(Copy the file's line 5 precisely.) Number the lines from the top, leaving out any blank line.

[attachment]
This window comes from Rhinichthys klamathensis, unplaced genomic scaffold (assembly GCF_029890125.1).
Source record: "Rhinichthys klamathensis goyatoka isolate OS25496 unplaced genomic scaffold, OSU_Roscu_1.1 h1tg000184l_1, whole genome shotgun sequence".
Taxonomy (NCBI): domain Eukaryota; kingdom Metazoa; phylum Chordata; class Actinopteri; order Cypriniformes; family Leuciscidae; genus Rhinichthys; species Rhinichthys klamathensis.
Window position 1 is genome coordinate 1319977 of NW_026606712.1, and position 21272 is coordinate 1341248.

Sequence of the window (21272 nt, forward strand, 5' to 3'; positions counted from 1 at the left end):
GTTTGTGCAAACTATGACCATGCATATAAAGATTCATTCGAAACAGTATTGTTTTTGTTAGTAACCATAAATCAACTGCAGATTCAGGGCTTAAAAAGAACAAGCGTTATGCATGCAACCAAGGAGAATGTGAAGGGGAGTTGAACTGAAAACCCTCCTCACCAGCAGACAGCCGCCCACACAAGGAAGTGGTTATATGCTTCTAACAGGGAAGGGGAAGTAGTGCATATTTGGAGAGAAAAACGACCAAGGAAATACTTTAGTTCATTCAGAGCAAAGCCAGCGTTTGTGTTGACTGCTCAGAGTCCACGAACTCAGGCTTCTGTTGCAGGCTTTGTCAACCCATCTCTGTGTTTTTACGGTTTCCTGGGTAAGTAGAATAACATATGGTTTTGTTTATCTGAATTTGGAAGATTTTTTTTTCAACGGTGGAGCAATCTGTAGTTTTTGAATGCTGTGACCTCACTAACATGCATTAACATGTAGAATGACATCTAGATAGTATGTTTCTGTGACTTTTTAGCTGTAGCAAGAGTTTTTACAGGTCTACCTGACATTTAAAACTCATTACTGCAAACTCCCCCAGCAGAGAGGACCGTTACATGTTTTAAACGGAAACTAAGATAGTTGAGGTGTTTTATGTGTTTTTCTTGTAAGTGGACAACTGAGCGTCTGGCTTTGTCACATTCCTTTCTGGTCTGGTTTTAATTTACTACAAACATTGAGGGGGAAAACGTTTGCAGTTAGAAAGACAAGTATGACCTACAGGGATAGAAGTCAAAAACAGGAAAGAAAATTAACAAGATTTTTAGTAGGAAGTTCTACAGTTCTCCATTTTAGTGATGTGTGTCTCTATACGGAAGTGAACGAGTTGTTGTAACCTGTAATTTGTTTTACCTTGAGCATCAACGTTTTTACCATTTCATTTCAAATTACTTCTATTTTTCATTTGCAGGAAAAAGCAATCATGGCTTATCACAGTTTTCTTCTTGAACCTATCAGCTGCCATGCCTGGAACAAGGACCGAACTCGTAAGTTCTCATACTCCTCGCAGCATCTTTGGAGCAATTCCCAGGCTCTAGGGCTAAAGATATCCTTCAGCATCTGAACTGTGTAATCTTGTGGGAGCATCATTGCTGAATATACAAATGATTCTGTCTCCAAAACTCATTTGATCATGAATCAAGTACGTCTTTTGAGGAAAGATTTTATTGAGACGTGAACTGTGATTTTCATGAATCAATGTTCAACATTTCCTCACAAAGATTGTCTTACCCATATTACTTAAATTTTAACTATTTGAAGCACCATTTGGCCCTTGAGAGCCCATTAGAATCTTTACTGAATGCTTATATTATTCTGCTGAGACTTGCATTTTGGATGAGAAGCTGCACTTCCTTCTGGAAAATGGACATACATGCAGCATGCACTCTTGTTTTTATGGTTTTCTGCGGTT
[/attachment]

Sequence of the window (21272 nt, forward strand, 5' to 3'; positions counted from 1 at the left end):